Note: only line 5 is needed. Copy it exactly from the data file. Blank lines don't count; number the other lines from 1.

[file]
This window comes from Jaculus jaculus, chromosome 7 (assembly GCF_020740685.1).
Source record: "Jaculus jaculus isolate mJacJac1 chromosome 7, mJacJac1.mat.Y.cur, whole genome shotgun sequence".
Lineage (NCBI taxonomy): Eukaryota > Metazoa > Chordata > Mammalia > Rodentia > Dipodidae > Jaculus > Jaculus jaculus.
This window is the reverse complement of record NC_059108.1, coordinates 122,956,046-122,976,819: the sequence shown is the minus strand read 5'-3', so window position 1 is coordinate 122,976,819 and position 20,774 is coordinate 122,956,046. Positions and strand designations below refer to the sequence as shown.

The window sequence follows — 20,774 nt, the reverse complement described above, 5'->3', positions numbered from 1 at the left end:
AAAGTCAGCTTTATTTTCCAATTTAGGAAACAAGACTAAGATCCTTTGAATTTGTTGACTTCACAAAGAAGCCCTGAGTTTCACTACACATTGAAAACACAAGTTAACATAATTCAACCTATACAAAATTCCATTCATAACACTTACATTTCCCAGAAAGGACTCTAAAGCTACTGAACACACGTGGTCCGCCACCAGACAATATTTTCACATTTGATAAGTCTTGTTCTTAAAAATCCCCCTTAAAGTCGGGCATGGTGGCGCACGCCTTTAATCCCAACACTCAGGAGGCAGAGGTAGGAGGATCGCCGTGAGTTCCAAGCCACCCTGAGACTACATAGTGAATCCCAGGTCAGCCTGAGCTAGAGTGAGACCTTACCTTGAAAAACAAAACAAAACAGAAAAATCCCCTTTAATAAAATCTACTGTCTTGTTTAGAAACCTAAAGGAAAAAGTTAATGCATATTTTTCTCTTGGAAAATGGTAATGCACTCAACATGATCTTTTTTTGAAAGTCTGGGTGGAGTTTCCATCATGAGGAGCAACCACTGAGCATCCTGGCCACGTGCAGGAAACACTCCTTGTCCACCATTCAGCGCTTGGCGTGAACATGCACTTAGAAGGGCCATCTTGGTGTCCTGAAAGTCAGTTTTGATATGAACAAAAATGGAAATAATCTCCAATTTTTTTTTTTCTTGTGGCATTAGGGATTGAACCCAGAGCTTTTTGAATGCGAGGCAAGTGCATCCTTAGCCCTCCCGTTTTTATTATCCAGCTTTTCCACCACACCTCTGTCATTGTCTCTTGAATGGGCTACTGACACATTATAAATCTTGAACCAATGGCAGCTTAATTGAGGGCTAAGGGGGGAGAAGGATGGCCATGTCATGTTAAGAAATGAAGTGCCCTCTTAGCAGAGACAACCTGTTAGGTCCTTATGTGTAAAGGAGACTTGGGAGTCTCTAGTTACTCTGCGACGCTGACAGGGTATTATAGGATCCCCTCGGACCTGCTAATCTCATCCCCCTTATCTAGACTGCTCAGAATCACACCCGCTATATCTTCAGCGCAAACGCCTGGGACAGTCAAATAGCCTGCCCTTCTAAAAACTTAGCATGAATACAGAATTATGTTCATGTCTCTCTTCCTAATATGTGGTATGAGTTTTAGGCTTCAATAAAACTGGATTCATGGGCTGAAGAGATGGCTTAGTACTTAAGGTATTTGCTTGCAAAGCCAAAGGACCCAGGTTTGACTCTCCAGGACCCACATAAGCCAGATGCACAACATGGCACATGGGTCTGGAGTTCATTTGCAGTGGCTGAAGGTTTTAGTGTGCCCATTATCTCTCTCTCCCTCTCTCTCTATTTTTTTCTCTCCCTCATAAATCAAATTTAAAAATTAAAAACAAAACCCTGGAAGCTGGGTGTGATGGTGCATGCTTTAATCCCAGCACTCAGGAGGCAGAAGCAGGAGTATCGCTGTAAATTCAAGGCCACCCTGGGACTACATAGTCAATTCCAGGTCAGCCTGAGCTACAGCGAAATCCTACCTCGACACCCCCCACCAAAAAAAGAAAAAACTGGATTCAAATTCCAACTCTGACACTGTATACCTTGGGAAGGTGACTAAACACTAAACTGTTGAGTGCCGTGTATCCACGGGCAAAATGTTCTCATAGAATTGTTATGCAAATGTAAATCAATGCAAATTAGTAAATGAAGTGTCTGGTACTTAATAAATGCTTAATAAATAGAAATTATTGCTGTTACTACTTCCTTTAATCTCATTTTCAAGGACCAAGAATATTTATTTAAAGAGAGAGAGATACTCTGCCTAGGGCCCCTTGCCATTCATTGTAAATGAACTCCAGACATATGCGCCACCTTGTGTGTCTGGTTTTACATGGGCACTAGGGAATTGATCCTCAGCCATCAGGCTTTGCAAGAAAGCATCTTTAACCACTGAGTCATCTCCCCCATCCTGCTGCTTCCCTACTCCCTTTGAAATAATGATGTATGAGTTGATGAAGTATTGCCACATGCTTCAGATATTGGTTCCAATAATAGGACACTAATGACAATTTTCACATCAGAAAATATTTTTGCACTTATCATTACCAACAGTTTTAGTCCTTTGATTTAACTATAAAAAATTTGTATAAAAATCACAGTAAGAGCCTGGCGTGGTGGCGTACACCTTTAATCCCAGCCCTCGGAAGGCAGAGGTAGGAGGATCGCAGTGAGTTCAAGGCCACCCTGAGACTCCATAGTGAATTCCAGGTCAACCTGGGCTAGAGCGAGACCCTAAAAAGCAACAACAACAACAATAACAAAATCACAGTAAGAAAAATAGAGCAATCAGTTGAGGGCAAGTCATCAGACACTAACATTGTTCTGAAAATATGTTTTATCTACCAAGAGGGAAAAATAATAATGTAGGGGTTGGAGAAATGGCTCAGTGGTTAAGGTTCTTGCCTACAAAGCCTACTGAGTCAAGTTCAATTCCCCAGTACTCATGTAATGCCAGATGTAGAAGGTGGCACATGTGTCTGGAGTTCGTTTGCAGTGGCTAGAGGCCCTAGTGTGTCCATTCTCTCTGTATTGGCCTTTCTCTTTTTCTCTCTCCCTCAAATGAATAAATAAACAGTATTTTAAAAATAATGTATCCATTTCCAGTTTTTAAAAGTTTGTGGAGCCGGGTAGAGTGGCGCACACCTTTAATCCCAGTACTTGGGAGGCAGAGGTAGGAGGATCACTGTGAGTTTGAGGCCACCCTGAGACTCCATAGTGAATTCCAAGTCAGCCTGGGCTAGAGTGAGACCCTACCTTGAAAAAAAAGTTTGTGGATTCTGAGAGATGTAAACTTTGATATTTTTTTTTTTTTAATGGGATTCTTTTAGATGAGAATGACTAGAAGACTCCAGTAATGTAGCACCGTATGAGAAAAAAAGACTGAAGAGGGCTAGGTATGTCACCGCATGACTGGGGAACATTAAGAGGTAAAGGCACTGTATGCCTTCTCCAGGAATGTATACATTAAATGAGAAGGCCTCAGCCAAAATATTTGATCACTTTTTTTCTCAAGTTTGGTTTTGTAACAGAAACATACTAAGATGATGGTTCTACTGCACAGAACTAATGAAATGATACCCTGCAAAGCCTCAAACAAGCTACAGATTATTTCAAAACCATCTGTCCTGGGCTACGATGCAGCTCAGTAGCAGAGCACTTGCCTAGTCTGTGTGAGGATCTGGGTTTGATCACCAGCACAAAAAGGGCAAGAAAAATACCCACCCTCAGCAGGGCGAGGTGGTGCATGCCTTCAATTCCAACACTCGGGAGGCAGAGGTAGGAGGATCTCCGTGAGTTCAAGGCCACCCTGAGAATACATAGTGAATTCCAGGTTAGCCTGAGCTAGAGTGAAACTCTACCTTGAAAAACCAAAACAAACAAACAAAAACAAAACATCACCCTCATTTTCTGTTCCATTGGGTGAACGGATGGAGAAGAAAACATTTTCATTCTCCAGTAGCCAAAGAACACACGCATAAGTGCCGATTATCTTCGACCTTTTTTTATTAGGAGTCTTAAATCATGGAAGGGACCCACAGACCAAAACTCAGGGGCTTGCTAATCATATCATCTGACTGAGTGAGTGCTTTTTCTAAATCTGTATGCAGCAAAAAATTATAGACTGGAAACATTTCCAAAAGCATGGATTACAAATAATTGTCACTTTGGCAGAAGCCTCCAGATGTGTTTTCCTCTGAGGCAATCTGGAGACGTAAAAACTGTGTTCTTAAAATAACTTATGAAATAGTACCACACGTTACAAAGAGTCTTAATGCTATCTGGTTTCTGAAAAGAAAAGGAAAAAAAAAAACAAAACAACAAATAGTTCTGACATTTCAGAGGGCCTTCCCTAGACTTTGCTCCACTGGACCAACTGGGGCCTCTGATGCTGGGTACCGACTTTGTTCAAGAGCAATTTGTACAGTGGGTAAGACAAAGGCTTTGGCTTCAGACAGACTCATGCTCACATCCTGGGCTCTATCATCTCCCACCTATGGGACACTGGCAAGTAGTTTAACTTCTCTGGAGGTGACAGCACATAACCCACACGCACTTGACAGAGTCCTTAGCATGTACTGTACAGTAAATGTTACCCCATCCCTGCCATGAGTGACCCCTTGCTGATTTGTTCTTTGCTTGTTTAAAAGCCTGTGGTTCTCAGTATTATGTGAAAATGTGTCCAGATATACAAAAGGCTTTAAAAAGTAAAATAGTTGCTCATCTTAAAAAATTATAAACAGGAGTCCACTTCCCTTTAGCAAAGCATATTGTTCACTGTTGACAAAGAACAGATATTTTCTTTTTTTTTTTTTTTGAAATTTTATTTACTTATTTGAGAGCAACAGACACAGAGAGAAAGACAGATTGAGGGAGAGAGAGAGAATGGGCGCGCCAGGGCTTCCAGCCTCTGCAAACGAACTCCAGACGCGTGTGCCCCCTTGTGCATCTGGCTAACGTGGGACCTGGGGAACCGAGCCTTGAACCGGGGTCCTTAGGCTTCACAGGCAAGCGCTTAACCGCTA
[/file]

The window sequence follows — 20,774 nt, the reverse complement described above, 5'->3', positions numbered from 1 at the left end: